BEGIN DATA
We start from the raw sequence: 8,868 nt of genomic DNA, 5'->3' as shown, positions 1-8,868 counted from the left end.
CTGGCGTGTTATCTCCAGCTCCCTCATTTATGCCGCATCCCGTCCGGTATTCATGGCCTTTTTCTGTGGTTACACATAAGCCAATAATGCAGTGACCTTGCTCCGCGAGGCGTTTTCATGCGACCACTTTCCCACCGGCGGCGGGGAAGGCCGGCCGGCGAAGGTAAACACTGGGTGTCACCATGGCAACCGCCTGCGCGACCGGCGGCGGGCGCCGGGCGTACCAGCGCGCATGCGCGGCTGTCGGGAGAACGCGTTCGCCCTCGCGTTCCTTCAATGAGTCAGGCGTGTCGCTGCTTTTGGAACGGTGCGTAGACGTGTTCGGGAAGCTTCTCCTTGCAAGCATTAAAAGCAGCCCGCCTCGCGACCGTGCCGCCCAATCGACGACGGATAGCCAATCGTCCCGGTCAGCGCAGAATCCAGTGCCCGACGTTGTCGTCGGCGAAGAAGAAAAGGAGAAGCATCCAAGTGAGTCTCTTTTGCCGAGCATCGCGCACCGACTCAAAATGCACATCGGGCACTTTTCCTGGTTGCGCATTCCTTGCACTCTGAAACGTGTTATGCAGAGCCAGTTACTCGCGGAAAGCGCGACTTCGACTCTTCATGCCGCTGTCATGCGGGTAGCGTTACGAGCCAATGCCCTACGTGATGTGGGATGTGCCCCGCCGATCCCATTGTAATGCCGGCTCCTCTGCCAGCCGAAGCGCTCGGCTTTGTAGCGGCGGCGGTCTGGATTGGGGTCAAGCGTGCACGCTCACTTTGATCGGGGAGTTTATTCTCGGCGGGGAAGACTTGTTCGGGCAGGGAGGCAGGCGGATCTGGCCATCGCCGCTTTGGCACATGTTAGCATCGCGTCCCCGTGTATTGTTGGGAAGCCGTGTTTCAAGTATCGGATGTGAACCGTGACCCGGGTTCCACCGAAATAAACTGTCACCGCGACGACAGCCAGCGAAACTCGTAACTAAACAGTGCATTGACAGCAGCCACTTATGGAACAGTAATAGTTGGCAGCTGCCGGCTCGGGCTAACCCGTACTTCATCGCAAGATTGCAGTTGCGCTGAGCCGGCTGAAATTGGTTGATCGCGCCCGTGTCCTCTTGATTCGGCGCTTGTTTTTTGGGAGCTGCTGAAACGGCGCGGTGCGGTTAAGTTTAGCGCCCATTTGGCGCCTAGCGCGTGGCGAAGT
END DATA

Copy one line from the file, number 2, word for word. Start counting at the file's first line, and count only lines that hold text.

CTGGCGTGTTATCTCCAGCTCCCTCATTTATGCCGCATCCCGTCCGGTATTCATGGCCTTTTTCTGTGGTTACACATAAGCCAATAATGCAGTGACCTTGCTCCGCGAGGCGTTTTCATGCGACCACTTTCCCACCGGCGGCGGGGAAGGCCGGCCGGCGAAGGTAAACACTGGGTGTCACCATGGCAACCGCCTGCGCGACCGGCGGCGGGCGCCGGGCGTACCAGCGCGCATGCGCGGCTGTCGGGAGAACGCGTTCGCCCTCGCGTTCCTTCAATGAGTCAGGCGTGTCGCTGCTTTTGGAACGGTGCGTAGACGTGTTCGGGAAGCTTCTCCTTGCAAGCATTAAAAGCAGCCCGCCTCGCGACCGTGCCGCCCAATCGACGACGGATAGCCAATCGTCCCGGTCAGCGCAGAATCCAGTGCCCGACGTTGTCGTCGGCGAAGAAGAAAAGGAGAAGCATCCAAGTGAGTCTCTTTTGCCGAGCATCGCGCACCGACTCAAAATGCACATCGGGCACTTTTCCTGGTTGCGCATTCCTTGCACTCTGAAACGTGTTATGCAGAGCCAGTTACTCGCGGAAAGCGCGACTTCGACTCTTCATGCCGCTGTCATGCGGGTAGCGTTACGAGCCAATGCCCTACGTGATGTGGGATGTGCCCCGCCGATCCCATTGTAATGCCGGCTCCTCTGCCAGCCGAAGCGCTCGGCTTTGTAGCGGCGGCGGTCTGGATTGGGGTCAAGCGTGCACGCTCACTTTGATCGGGGAGTTTATTCTCGGCGGGGAAGACTTGTTCGGGCAGGGAGGCAGGCGGATCTGGCCATCGCCGCTTTGGCACATGTTAGCATCGCGTCCCCGTGTATTGTTGGGAAGCCGTGTTTCAAGTATCGGATGTGAACCGTGACCCGGGTTCCACCGAAATAAACTGTCACCGCGACGACAGCCAGCGAAACTCGTAACTAAACAGTGCATTGACAGCAGCCACTTATGGAACAGTAATAGTTGGCAGCTGCCGGCTCGGGCTAACCCGTACTTCATCGCAAGATTGCAGTTGCGCTGAGCCGGCTGAAATTGGTTGATCGCGCCCGTGTCCTCTTGATTCGGCGCTTGTTTTTTGGGAGCTGCTGAAACGGCGCGGTGCGGTTAAGTTTAGCGCCCATTTGGCGCCTAGCGCGTGGCGAAGT